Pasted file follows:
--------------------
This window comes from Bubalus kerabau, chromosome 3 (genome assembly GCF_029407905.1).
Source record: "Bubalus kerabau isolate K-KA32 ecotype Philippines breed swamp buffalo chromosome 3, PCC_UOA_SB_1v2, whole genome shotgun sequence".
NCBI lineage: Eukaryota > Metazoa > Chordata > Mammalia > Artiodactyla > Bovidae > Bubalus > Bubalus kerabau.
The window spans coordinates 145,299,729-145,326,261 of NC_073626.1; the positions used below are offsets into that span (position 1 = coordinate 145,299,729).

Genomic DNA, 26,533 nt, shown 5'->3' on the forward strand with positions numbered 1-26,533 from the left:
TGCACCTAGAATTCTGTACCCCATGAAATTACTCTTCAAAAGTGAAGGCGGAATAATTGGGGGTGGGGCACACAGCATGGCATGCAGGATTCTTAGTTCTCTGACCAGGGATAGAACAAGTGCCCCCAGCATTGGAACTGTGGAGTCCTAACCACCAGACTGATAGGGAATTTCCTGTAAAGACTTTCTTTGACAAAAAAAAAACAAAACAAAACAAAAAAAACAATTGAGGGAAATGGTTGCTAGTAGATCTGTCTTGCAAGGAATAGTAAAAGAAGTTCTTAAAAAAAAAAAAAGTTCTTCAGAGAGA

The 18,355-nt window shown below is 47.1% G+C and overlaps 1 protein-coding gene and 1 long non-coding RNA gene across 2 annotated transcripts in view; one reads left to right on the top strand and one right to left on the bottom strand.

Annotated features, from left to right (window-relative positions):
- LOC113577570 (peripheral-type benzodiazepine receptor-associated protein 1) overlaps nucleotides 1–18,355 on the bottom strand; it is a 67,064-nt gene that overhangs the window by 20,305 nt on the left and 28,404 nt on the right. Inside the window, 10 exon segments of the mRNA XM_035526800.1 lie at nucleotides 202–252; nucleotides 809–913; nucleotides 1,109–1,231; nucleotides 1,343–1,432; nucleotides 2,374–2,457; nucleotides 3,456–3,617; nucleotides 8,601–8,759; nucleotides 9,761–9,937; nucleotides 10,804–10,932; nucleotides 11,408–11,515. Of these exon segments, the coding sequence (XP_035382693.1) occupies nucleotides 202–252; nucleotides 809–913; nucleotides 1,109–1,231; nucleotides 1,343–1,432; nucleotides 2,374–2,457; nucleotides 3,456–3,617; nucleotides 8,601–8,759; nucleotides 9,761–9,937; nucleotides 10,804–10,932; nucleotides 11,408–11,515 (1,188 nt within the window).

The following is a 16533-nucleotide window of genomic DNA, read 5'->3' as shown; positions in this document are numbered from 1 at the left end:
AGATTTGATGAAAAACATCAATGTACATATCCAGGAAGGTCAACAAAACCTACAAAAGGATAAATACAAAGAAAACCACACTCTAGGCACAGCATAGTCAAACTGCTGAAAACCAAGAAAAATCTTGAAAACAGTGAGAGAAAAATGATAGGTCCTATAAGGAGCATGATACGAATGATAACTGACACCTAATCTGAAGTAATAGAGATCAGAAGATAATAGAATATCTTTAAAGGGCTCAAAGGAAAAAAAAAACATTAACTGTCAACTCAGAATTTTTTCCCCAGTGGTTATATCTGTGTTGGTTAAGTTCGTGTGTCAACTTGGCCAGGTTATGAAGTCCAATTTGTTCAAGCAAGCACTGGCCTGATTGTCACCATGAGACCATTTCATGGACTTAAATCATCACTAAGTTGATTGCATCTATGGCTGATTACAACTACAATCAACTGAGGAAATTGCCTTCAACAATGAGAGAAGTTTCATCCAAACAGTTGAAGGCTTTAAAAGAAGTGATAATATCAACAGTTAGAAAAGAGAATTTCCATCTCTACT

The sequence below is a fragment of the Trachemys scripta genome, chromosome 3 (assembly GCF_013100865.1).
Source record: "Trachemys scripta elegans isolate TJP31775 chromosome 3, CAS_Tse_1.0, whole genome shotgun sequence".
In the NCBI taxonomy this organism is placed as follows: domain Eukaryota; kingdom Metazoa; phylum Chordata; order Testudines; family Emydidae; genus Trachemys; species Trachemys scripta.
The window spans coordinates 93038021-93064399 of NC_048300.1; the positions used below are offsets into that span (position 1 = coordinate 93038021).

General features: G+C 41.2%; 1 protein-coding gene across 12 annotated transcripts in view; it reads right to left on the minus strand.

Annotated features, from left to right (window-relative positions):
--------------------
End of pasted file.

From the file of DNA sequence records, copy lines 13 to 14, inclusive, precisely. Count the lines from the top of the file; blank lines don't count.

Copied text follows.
Source record: "Trachemys scripta elegans isolate TJP31775 chromosome 3, CAS_Tse_1.0, whole genome shotgun sequence".
In the NCBI taxonomy this organism is placed as follows: domain Eukaryota; kingdom Metazoa; phylum Chordata; order Testudines; family Emydidae; genus Trachemys; species Trachemys scripta.